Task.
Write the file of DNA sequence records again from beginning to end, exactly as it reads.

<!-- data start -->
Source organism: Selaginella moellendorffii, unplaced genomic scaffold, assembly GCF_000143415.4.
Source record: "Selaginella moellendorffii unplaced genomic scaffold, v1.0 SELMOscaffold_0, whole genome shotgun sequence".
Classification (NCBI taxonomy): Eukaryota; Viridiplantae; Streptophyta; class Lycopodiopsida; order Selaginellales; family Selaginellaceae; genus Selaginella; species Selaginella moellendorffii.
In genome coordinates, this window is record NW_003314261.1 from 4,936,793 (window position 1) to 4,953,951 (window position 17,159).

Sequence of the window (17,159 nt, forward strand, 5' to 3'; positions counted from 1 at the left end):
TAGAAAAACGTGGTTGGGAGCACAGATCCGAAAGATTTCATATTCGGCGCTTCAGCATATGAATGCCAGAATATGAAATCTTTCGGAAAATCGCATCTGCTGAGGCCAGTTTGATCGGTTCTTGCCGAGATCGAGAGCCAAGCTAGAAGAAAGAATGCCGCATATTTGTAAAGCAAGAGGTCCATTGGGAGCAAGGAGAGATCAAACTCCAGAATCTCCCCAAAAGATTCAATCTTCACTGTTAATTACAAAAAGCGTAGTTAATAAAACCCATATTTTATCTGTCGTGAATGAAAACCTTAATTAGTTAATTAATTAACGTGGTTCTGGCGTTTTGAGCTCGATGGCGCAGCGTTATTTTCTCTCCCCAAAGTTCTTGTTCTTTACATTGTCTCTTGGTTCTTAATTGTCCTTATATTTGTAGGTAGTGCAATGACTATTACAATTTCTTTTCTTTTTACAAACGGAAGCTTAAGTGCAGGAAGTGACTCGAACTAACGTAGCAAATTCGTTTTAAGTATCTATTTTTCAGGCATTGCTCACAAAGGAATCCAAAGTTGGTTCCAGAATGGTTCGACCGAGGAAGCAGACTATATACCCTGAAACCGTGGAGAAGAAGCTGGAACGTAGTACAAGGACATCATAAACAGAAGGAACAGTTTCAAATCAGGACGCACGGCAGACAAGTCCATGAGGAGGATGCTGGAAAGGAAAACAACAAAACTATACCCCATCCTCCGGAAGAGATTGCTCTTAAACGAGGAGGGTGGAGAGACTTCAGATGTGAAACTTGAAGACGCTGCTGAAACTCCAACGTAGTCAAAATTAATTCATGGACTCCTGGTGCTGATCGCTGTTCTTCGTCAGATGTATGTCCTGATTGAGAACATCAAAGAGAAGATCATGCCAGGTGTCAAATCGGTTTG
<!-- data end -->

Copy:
Source organism: Selaginella moellendorffii, unplaced genomic scaffold, assembly GCF_000143415.4.
Source record: "Selaginella moellendorffii unplaced genomic scaffold, v1.0 SELMOscaffold_0, whole genome shotgun sequence".
Classification (NCBI taxonomy): Eukaryota; Viridiplantae; Streptophyta; class Lycopodiopsida; order Selaginellales; family Selaginellaceae; genus Selaginella; species Selaginella moellendorffii.
In genome coordinates, this window is record NW_003314261.1 from 4,936,793 (window position 1) to 4,953,951 (window position 17,159).

Sequence of the window (17,159 nt, forward strand, 5' to 3'; positions counted from 1 at the left end):
TAGAAAAACGTGGTTGGGAGCACAGATCCGAAAGATTTCATATTCGGCGCTTCAGCATATGAATGCCAGAATATGAAATCTTTCGGAAAATCGCATCTGCTGAGGCCAGTTTGATCGGTTCTTGCCGAGATCGAGAGCCAAGCTAGAAGAAAGAATGCCGCATATTTGTAAAGCAAGAGGTCCATTGGGAGCAAGGAGAGATCAAACTCCAGAATCTCCCCAAAAGATTCAATCTTCACTGTTAATTACAAAAAGCGTAGTTAATAAAACCCATATTTTATCTGTCGTGAATGAAAACCTTAATTAGTTAATTAATTAACGTGGTTCTGGCGTTTTGAGCTCGATGGCGCAGCGTTATTTTCTCTCCCCAAAGTTCTTGTTCTTTACATTGTCTCTTGGTTCTTAATTGTCCTTATATTTGTAGGTAGTGCAATGACTATTACAATTTCTTTTCTTTTTACAAACGGAAGCTTAAGTGCAGGAAGTGACTCGAACTAACGTAGCAAATTCGTTTTAAGTATCTATTTTTCAGGCATTGCTCACAAAGGAATCCAAAGTTGGTTCCAGAATGGTTCGACCGAGGAAGCAGACTATATACCCTGAAACCGTGGAGAAGAAGCTGGAACGTAGTACAAGGACATCATAAACAGAAGGAACAGTTTCAAATCAGGACGCACGGCAGACAAGTCCATGAGGAGGATGCTGGAAAGGAAAACAACAAAACTATACCCCATCCTCCGGAAGAGATTGCTCTTAAACGAGGAGGGTGGAGAGACTTCAGATGTGAAACTTGAAGACGCTGCTGAAACTCCAACGTAGTCAAAATTAATTCATGGACTCCTGGTGCTGATCGCTGTTCTTCGTCAGATGTATGTCCTGATTGAGAACATCAAAGAGAAGATCATGCCAGGTGTCAAATCGGTTTG